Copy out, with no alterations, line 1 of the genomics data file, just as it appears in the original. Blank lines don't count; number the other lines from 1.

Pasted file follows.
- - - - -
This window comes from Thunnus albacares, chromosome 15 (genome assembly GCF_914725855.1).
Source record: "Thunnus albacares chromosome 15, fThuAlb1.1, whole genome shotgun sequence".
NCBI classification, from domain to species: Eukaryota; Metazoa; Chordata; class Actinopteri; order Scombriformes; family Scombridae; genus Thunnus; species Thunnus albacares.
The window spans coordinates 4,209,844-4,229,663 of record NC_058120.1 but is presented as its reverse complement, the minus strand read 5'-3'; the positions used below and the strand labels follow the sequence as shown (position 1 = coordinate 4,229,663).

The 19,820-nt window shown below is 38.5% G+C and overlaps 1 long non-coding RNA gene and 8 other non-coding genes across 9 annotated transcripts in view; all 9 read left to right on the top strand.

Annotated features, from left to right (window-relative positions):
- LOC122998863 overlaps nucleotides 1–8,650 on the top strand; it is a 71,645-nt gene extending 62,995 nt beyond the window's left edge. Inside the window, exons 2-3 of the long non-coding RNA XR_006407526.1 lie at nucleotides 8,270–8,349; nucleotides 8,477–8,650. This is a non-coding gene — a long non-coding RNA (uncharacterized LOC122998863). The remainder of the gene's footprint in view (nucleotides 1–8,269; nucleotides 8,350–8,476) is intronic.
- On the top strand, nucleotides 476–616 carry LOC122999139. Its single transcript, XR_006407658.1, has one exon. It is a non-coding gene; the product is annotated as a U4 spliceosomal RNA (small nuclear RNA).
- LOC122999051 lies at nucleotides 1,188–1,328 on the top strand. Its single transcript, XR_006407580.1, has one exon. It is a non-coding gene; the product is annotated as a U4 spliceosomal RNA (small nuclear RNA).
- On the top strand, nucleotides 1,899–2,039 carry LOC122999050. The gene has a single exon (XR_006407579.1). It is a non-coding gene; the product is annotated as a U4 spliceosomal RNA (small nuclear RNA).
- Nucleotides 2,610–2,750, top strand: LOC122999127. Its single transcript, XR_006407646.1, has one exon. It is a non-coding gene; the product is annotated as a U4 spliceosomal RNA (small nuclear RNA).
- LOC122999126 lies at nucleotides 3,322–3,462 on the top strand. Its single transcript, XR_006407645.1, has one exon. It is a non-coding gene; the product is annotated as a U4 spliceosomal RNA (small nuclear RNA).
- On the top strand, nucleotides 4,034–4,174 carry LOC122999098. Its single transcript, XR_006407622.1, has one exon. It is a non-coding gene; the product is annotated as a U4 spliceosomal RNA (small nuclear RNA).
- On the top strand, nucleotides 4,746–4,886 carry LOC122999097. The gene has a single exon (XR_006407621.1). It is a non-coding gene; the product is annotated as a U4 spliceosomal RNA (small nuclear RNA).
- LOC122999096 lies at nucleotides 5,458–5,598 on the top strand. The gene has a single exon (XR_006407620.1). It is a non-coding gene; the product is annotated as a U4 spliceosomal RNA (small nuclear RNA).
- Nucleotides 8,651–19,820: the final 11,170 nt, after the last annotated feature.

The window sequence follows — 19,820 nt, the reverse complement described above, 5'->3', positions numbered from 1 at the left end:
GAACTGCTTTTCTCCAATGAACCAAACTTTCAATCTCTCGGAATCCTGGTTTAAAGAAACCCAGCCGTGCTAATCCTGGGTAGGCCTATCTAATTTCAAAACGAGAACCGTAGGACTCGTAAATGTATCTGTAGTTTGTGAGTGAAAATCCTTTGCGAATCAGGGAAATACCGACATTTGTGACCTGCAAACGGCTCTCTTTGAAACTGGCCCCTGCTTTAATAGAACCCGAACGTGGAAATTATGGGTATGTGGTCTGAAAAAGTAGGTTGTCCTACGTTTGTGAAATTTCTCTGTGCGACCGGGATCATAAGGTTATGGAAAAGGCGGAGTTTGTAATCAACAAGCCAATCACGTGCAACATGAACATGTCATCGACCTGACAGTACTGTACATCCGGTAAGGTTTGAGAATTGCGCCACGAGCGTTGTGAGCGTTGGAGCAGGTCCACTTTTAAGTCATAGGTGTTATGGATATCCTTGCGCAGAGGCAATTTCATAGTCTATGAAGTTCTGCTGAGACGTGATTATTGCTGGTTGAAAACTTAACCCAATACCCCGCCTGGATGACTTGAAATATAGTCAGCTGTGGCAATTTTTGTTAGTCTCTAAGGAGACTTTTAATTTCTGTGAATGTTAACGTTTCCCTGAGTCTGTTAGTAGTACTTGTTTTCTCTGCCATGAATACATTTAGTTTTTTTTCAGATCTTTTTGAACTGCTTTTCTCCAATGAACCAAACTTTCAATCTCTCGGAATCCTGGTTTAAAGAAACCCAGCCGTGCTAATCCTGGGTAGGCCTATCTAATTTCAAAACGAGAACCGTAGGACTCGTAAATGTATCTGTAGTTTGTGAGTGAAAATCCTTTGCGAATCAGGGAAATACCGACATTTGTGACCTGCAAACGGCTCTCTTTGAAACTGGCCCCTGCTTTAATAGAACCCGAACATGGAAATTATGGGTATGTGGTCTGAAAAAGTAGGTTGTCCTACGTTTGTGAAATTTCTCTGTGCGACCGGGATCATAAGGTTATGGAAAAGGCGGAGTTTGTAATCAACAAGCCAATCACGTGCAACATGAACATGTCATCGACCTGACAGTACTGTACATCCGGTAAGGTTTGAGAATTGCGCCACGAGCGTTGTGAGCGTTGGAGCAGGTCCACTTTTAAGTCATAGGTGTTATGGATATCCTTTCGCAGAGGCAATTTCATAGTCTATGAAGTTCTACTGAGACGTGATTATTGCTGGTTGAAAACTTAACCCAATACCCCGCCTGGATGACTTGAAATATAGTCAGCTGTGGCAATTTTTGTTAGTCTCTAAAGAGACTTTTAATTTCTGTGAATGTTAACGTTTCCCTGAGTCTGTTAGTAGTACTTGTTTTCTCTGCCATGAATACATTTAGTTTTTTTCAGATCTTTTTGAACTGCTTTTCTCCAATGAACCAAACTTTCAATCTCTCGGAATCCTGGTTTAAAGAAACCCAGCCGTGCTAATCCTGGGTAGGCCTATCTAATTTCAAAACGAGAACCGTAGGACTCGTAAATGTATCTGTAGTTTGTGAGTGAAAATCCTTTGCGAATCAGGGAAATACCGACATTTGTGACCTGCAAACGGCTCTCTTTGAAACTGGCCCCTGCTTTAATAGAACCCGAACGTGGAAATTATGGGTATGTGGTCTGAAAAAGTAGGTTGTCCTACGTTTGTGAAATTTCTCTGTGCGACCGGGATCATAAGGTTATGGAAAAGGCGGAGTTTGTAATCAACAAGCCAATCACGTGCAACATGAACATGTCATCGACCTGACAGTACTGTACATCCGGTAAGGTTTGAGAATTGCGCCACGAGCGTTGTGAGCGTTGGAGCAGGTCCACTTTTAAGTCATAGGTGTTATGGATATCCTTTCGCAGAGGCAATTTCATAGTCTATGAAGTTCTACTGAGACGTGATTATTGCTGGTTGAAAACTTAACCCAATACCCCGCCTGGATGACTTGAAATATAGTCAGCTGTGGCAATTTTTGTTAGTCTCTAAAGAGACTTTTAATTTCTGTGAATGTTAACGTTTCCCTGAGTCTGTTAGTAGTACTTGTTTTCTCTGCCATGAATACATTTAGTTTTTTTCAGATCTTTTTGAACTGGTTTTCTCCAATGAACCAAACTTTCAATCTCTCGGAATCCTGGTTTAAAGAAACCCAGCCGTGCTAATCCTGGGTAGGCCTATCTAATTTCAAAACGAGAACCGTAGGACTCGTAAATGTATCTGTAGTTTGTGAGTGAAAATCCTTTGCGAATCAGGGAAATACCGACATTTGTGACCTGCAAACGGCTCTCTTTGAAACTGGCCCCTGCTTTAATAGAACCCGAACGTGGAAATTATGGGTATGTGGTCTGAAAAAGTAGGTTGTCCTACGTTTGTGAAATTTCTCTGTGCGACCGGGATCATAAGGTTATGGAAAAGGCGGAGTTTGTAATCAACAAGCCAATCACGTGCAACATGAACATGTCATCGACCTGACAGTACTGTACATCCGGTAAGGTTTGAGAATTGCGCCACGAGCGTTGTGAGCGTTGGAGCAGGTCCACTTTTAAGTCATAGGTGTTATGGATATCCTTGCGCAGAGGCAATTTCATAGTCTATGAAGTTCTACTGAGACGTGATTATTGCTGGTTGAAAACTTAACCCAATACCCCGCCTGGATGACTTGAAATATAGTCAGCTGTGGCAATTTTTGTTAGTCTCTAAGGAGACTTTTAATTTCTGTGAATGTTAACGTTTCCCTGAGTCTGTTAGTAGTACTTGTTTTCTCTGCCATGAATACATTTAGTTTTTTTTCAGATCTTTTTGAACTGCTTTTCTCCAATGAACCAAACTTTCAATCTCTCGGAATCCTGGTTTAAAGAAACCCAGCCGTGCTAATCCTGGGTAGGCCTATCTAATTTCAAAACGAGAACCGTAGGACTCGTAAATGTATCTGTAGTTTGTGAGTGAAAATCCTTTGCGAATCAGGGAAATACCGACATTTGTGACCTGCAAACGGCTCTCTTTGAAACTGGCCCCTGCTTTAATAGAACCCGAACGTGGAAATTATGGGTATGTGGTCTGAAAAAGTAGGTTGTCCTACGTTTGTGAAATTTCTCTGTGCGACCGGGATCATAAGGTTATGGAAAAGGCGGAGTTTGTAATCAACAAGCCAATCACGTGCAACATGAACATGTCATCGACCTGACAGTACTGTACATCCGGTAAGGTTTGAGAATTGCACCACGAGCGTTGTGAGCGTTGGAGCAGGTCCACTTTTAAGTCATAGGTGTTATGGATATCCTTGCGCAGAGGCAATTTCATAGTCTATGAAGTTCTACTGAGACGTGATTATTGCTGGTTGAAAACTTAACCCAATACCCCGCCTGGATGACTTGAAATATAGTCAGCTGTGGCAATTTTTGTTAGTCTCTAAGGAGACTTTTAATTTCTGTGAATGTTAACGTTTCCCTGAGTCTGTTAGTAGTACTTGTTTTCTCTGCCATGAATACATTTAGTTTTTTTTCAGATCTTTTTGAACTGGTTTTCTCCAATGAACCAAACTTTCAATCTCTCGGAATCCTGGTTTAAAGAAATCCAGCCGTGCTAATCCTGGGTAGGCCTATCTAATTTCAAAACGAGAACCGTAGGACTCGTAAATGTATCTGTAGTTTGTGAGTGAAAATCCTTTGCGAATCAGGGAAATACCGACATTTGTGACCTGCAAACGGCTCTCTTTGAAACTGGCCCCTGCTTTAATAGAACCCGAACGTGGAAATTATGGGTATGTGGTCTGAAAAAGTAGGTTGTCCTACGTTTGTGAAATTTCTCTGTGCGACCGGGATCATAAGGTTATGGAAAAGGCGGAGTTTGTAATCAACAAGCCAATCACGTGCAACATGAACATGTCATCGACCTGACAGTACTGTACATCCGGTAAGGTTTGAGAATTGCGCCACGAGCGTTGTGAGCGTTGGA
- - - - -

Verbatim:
This window comes from Thunnus albacares, chromosome 15 (genome assembly GCF_914725855.1).